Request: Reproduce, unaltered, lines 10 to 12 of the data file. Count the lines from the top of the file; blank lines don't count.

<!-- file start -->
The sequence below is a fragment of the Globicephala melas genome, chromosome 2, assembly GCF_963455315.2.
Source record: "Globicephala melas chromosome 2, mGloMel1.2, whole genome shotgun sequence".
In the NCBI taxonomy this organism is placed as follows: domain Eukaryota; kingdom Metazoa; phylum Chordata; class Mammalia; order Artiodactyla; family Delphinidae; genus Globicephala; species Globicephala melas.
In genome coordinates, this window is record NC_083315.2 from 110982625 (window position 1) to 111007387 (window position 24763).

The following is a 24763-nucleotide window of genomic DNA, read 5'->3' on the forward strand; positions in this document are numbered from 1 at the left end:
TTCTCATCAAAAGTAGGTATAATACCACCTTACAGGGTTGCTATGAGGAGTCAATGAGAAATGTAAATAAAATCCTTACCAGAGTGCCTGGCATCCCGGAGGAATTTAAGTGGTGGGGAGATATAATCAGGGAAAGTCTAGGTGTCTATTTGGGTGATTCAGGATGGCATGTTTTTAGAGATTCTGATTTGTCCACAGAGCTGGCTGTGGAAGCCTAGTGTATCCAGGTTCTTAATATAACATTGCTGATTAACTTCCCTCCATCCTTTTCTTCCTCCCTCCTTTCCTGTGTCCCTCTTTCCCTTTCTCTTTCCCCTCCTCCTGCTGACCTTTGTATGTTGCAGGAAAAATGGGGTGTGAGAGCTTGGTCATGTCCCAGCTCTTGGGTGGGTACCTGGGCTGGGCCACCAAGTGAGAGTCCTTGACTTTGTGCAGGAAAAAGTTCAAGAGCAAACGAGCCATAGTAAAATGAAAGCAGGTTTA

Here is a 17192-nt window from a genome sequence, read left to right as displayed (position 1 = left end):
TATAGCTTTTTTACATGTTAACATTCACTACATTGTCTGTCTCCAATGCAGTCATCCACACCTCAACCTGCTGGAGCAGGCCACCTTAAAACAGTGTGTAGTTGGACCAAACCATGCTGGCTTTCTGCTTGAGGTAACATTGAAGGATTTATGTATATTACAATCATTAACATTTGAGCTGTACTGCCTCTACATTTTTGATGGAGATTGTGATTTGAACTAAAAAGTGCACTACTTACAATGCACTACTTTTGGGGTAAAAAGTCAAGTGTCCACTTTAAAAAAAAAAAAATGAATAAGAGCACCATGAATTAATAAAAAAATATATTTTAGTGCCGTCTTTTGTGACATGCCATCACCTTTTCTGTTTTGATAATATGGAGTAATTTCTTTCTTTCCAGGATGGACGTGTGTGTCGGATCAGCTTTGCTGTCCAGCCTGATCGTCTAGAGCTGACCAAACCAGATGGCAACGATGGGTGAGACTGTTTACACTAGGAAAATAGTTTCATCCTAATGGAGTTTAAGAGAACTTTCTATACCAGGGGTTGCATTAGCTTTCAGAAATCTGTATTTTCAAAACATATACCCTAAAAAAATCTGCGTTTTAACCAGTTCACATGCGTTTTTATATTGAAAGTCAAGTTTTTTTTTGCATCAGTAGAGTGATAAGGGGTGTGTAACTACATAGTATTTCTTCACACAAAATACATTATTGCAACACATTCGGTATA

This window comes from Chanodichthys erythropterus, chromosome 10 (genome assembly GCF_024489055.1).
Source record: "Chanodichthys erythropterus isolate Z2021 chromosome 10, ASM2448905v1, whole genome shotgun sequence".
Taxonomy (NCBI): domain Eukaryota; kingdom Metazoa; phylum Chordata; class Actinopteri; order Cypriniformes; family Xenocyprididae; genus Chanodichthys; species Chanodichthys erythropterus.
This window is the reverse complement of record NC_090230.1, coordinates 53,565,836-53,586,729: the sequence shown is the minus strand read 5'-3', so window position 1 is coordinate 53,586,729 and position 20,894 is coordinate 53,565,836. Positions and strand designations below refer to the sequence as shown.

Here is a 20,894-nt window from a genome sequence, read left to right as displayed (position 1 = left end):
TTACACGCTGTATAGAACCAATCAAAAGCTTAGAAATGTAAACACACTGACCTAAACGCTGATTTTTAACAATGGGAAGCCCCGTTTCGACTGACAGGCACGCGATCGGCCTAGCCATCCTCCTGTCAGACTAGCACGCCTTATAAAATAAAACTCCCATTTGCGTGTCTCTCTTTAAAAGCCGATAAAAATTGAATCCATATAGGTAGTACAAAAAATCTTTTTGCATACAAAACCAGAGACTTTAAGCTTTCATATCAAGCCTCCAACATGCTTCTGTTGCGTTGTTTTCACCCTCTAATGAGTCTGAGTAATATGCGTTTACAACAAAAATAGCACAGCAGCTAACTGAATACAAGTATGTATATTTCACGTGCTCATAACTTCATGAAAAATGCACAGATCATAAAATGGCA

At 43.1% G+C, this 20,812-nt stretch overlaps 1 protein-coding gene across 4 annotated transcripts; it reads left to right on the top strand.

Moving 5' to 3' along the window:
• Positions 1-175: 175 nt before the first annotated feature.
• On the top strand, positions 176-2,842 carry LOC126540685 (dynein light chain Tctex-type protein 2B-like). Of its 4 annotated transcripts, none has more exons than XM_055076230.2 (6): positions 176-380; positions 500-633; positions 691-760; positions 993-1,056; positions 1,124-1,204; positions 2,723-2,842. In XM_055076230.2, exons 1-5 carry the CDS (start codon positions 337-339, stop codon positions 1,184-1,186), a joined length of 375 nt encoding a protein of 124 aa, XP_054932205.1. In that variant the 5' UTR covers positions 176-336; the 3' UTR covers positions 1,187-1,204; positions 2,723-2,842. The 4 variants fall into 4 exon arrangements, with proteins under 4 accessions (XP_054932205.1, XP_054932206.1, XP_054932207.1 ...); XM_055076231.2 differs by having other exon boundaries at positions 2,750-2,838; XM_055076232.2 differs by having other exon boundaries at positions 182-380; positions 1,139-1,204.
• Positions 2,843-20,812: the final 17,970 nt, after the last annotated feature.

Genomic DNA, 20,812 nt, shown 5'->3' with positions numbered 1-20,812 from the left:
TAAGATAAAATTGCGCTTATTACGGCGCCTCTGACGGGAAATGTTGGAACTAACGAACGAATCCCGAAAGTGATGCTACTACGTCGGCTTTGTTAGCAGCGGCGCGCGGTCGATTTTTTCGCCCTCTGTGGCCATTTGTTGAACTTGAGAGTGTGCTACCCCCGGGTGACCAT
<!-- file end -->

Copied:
Source record: "Chanodichthys erythropterus isolate Z2021 chromosome 10, ASM2448905v1, whole genome shotgun sequence".
Taxonomy (NCBI): domain Eukaryota; kingdom Metazoa; phylum Chordata; class Actinopteri; order Cypriniformes; family Xenocyprididae; genus Chanodichthys; species Chanodichthys erythropterus.
This window is the reverse complement of record NC_090230.1, coordinates 53,565,836-53,586,729: the sequence shown is the minus strand read 5'-3', so window position 1 is coordinate 53,586,729 and position 20,894 is coordinate 53,565,836. Positions and strand designations below refer to the sequence as shown.